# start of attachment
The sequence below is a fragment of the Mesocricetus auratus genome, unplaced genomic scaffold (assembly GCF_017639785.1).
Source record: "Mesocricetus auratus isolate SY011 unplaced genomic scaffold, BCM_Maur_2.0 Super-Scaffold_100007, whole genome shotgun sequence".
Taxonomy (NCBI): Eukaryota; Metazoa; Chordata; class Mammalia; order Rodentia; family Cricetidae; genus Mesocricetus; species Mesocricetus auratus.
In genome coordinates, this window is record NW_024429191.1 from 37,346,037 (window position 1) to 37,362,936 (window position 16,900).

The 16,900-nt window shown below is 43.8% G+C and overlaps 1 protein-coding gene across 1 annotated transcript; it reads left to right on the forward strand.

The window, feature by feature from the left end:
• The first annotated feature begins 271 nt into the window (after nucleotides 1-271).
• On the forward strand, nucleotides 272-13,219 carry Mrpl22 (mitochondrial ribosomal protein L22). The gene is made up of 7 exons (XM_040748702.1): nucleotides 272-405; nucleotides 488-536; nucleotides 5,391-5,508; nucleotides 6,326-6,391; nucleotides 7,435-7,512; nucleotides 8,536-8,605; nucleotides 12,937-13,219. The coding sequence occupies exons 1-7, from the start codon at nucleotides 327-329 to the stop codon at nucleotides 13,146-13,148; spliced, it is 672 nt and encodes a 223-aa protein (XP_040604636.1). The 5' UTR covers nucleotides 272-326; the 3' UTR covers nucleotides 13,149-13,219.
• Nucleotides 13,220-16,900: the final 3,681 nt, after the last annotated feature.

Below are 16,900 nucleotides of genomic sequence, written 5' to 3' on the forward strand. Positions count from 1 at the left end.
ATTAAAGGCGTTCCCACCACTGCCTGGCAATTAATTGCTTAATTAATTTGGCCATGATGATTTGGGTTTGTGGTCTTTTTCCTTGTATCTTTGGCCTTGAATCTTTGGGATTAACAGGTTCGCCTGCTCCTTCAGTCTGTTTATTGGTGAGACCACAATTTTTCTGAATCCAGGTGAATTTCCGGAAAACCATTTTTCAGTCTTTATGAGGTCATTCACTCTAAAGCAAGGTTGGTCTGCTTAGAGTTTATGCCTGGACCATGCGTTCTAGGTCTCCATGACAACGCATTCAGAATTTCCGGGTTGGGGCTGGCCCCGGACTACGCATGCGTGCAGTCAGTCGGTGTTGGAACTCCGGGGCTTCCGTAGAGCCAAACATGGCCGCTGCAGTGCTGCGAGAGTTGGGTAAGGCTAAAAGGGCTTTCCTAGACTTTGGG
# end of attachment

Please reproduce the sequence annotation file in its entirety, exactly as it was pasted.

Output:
The sequence below is a fragment of the Mesocricetus auratus genome, unplaced genomic scaffold (assembly GCF_017639785.1).
Source record: "Mesocricetus auratus isolate SY011 unplaced genomic scaffold, BCM_Maur_2.0 Super-Scaffold_100007, whole genome shotgun sequence".
Taxonomy (NCBI): Eukaryota; Metazoa; Chordata; class Mammalia; order Rodentia; family Cricetidae; genus Mesocricetus; species Mesocricetus auratus.
In genome coordinates, this window is record NW_024429191.1 from 37,346,037 (window position 1) to 37,362,936 (window position 16,900).

The 16,900-nt window shown below is 43.8% G+C and overlaps 1 protein-coding gene across 1 annotated transcript; it reads left to right on the forward strand.

The window, feature by feature from the left end:
• The first annotated feature begins 271 nt into the window (after nucleotides 1-271).
• On the forward strand, nucleotides 272-13,219 carry Mrpl22 (mitochondrial ribosomal protein L22). The gene is made up of 7 exons (XM_040748702.1): nucleotides 272-405; nucleotides 488-536; nucleotides 5,391-5,508; nucleotides 6,326-6,391; nucleotides 7,435-7,512; nucleotides 8,536-8,605; nucleotides 12,937-13,219. The coding sequence occupies exons 1-7, from the start codon at nucleotides 327-329 to the stop codon at nucleotides 13,146-13,148; spliced, it is 672 nt and encodes a 223-aa protein (XP_040604636.1). The 5' UTR covers nucleotides 272-326; the 3' UTR covers nucleotides 13,149-13,219.
• Nucleotides 13,220-16,900: the final 3,681 nt, after the last annotated feature.

Below are 16,900 nucleotides of genomic sequence, written 5' to 3' on the forward strand. Positions count from 1 at the left end.
ATTAAAGGCGTTCCCACCACTGCCTGGCAATTAATTGCTTAATTAATTTGGCCATGATGATTTGGGTTTGTGGTCTTTTTCCTTGTATCTTTGGCCTTGAATCTTTGGGATTAACAGGTTCGCCTGCTCCTTCAGTCTGTTTATTGGTGAGACCACAATTTTTCTGAATCCAGGTGAATTTCCGGAAAACCATTTTTCAGTCTTTATGAGGTCATTCACTCTAAAGCAAGGTTGGTCTGCTTAGAGTTTATGCCTGGACCATGCGTTCTAGGTCTCCATGACAACGCATTCAGAATTTCCGGGTTGGGGCTGGCCCCGGACTACGCATGCGTGCAGTCAGTCGGTGTTGGAACTCCGGGGCTTCCGTAGAGCCAAACATGGCCGCTGCAGTGCTGCGAGAGTTGGGTAAGGCTAAAAGGGCTTTCCTAGACTTTGGG